It’s great to hear the shop talk, the ball busting, the riffing-not-riffing, never-sweaty rapport. It’s great to hear about sleep deprived road travel, doing radio, comedy condos, comedian crushes on someone’s comedy as opposed to a crush on the comedian, London bombing, revisiting the vault and names named. It’s great to hear assurance, confidence, an unencumbered integrity. It’s great to hear the “get off our lawn” annoyance about the next generation, the conflict and dread of becoming the crotchety predecessors they loathed growing up in comedy, the reflection on how transgressive thresholds in their formative era shaped the “get off our lawn”. They still get pumped about doing 17 sets in New York, are still running bits by one another, are still open to new comedy, even if it’s so old and revered that there’s prescribed shame in delayed exposure. They still get bitter about television shows that never reached out to them, the clubs that never asked them back, when show business is shallow. And, since women are having a moment, especially in comedy, when Beth Stelling speaks up on her domestic abuse, or Amy Schumer is accused of inter-generational joke thievery or Jen Kirkman is battling mouth-frothing Bernie Bros, Jackie and Laurie provide nuanced and earnest commentary in realtime, invaluable as comedy (and the world) continues to evolve, regress and become more complicated. The hosts embrace it all, not giving a shit about subscribed rules and timelines, coming to and expressing comedy from the comfort of living it through and through. For the fan of funny, performer or not, onstage and off, this podcast is a boon.


There’s also forward payment. Each week the show promotes a woman comedian of the week (or two, or six). So far they’ve shouted out the likes of:

Marcella Arguello
Deborah D. Giovanni
Cathy Ladman
Brandie Posey
Martha Kelly, Marina Franklin
Linda Smith, Sue Murphy, Henriette Mantell
Kate Willett
Erin Jackson
Tracey Ashley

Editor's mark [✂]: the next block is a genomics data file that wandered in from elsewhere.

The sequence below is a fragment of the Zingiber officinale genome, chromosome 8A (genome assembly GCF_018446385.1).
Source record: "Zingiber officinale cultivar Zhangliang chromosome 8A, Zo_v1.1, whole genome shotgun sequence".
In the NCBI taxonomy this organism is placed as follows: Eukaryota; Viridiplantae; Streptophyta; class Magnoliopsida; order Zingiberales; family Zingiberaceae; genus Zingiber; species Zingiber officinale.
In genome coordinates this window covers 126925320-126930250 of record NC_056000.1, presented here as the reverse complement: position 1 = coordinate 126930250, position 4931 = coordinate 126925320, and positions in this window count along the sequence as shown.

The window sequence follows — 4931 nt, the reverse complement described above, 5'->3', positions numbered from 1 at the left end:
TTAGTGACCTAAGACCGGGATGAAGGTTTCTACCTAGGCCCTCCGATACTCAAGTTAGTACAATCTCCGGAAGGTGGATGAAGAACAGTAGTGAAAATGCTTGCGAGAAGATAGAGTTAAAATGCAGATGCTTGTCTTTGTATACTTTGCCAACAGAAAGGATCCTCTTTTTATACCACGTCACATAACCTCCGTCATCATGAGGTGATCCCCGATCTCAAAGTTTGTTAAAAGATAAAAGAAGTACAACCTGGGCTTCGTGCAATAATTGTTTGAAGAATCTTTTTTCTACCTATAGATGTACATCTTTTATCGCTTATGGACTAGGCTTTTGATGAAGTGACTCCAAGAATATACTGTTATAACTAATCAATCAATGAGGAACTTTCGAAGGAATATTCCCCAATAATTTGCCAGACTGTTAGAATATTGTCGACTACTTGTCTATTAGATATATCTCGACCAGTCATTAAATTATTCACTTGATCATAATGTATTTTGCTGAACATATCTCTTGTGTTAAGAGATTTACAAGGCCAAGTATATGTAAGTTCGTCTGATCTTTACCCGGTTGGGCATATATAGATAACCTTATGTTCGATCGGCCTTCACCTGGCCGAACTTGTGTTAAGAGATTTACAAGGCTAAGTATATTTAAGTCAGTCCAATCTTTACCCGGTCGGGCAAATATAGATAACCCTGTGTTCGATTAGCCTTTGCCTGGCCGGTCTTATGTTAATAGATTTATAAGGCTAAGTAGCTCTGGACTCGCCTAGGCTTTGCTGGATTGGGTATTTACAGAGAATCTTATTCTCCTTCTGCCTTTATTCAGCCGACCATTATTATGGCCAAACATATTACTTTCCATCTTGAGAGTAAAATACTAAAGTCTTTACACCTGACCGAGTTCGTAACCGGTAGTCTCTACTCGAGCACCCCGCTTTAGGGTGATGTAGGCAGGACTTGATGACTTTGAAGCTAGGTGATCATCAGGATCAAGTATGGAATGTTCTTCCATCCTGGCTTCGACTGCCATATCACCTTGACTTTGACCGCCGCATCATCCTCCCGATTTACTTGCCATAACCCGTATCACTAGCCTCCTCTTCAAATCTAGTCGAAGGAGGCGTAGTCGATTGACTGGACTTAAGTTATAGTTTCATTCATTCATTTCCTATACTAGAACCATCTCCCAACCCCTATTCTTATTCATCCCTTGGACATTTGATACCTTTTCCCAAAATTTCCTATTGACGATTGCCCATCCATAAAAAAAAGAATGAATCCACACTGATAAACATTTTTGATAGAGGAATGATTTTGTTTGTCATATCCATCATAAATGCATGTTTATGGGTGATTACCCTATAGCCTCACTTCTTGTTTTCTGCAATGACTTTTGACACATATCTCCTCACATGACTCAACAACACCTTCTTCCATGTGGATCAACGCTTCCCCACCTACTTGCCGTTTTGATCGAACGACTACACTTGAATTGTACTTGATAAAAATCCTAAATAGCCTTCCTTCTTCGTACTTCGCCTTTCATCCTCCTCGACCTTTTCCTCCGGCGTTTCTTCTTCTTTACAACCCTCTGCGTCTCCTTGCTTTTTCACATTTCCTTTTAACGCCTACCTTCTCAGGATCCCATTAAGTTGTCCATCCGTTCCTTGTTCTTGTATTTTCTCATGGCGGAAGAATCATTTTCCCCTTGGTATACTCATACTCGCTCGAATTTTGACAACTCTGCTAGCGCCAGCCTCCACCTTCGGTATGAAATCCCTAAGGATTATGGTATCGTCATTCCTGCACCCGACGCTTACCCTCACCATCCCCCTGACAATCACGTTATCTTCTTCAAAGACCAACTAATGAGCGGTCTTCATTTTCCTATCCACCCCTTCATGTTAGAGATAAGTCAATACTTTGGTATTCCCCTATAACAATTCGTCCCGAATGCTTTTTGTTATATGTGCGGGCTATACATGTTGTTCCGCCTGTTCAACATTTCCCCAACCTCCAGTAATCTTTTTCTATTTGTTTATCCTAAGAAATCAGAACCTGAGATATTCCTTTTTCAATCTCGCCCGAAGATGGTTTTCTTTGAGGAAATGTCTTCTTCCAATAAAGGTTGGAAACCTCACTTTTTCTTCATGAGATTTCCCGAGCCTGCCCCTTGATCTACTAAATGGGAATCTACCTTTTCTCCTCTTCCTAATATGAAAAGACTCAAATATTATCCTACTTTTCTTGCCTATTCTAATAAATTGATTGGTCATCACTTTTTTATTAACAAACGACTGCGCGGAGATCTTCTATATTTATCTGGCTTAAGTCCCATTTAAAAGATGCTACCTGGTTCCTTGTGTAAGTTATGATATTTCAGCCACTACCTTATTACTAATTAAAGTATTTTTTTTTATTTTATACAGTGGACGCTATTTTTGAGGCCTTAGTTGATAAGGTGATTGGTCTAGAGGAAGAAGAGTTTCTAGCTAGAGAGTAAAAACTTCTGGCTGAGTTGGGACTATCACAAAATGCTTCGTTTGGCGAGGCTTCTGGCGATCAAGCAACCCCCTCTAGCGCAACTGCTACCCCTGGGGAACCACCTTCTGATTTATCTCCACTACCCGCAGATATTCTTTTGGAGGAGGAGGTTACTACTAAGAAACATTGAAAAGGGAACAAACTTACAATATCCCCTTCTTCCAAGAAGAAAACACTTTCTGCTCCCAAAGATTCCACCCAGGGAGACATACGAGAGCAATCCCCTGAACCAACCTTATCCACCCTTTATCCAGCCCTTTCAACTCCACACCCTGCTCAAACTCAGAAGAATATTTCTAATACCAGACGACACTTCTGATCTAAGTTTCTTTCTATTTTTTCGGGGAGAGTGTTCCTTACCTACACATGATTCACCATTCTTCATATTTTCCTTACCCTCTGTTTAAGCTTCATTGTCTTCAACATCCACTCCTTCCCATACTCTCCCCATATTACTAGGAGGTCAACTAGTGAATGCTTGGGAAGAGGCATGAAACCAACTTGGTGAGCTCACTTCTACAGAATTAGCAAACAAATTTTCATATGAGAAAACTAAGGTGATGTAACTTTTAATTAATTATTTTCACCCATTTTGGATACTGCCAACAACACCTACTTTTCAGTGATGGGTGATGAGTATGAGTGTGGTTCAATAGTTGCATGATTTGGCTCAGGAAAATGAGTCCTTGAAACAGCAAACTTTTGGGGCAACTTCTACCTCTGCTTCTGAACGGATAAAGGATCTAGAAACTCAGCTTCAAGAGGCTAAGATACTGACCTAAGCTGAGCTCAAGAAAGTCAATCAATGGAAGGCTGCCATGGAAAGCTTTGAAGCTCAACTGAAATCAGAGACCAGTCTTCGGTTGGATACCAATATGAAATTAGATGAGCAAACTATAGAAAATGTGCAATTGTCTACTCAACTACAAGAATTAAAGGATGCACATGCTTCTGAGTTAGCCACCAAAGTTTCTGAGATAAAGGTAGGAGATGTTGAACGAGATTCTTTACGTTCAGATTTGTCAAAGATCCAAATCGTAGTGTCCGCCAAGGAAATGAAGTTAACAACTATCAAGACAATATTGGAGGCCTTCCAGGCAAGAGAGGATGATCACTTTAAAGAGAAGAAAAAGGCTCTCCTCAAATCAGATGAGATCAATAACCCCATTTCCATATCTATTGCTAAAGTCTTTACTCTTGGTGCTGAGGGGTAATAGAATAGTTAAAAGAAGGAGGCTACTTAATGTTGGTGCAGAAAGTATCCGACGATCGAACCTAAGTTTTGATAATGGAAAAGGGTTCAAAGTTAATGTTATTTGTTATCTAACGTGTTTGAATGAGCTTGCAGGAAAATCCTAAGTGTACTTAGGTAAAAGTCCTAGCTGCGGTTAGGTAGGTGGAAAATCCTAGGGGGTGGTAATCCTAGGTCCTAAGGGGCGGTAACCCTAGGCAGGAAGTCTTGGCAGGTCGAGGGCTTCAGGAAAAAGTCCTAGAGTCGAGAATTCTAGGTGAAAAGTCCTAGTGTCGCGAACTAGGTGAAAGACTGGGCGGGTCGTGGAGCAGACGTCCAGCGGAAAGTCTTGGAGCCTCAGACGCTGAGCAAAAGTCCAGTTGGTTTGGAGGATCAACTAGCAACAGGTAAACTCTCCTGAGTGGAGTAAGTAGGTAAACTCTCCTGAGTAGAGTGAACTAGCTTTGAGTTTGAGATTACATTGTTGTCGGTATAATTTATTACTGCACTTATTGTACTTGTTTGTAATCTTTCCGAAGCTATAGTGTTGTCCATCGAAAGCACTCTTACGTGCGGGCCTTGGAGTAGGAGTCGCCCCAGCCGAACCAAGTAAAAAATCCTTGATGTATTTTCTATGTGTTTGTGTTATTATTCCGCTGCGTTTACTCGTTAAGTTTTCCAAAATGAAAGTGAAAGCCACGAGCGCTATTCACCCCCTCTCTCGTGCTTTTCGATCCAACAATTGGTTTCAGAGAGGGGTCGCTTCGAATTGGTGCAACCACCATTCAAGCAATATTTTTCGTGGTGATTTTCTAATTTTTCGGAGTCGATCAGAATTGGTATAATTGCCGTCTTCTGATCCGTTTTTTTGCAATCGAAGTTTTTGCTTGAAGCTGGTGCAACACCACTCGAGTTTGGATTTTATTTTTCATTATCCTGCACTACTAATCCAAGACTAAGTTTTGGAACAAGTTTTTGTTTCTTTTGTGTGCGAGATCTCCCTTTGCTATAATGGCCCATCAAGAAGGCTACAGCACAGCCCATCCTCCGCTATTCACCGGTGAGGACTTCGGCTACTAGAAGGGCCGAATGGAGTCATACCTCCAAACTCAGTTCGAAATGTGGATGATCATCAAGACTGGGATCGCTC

Amy Miller
Leah Kayajanian
Maysoon Zayid, Danielle Perez, Nour Hadidi, Courtney Gilmour, Eman El-Huddeini
Jenny Zigrino
Mary Mack


These endorsements aren’t gatekeeping declaration, listicle fodder, an echo of who has buzz. Just funny women that have crossed either comic’s path (or mental ether), a shorthand pointing to great comedy, a high five.


And at times, thankfully, Jackie and Laurie are deep, real, candid. Alcoholism, eating disorders, therapy, The Artist’s Way, imposter syndrome, injustice, insecurities, regret, and the general gravity of life come up with levity, malaise or somewhere between. Each respond with a curiosity and empathy that gives the other space and reassurance. There’s often a big laugh out of the tension. It’s enlightening, endearing, instant and intimate in a way the great podcasts are and only podcasts can; impossible to elaborate on stage and improbable to confide in-person.

The brilliance of the podcast is in its simplicity: two funny women talking funny. Any chance you get to experience that is refreshing, exciting, and necessary. Even if their experiences share similarities with yours or others, if their chats echo what you’ve seen published across the media spectrum and even if they have repeated themselves from their albums, interviews or other podcasts, it’s still funny. Even if you listen to a lot of podcasts by women comedians, and you’re backed up and overflowing, convinced that subscribing to another show will push you into an existential breakdown, it’s still funny.  Even as the conversation evolves and platforms expand inclusiveness and the business figures it out and we complete the slow catch-up to representative parity, Jackie and Laurie’s perspectives, experiences and personhood are valid and novel as fuck—because there’s no one like either—and, most importantly, The Jackie and Laurie Show is still funny.


– Jackie Kashian has two recurring bits that always tickles: saying she loves or hates something with “the power of the sun”, and blowing out her career’s carbon dating to astronomical proportions.
– Looking forward to Laurie’s updates on the saga of her mother moving in and the grandma-grandson sea creature battle over the remote control.
– On one hand I’d appreciate seeing the comedian recommendations in the show description. On the other I appreciate that its omission forces me to listen to the entire episode intently.


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One thought on “Podcasts on Blast: The Jackie and Laurie Show

  1. Great piece on a great podcast. I was looking for an article that summed up my feelings on this podcast and was happy to find this.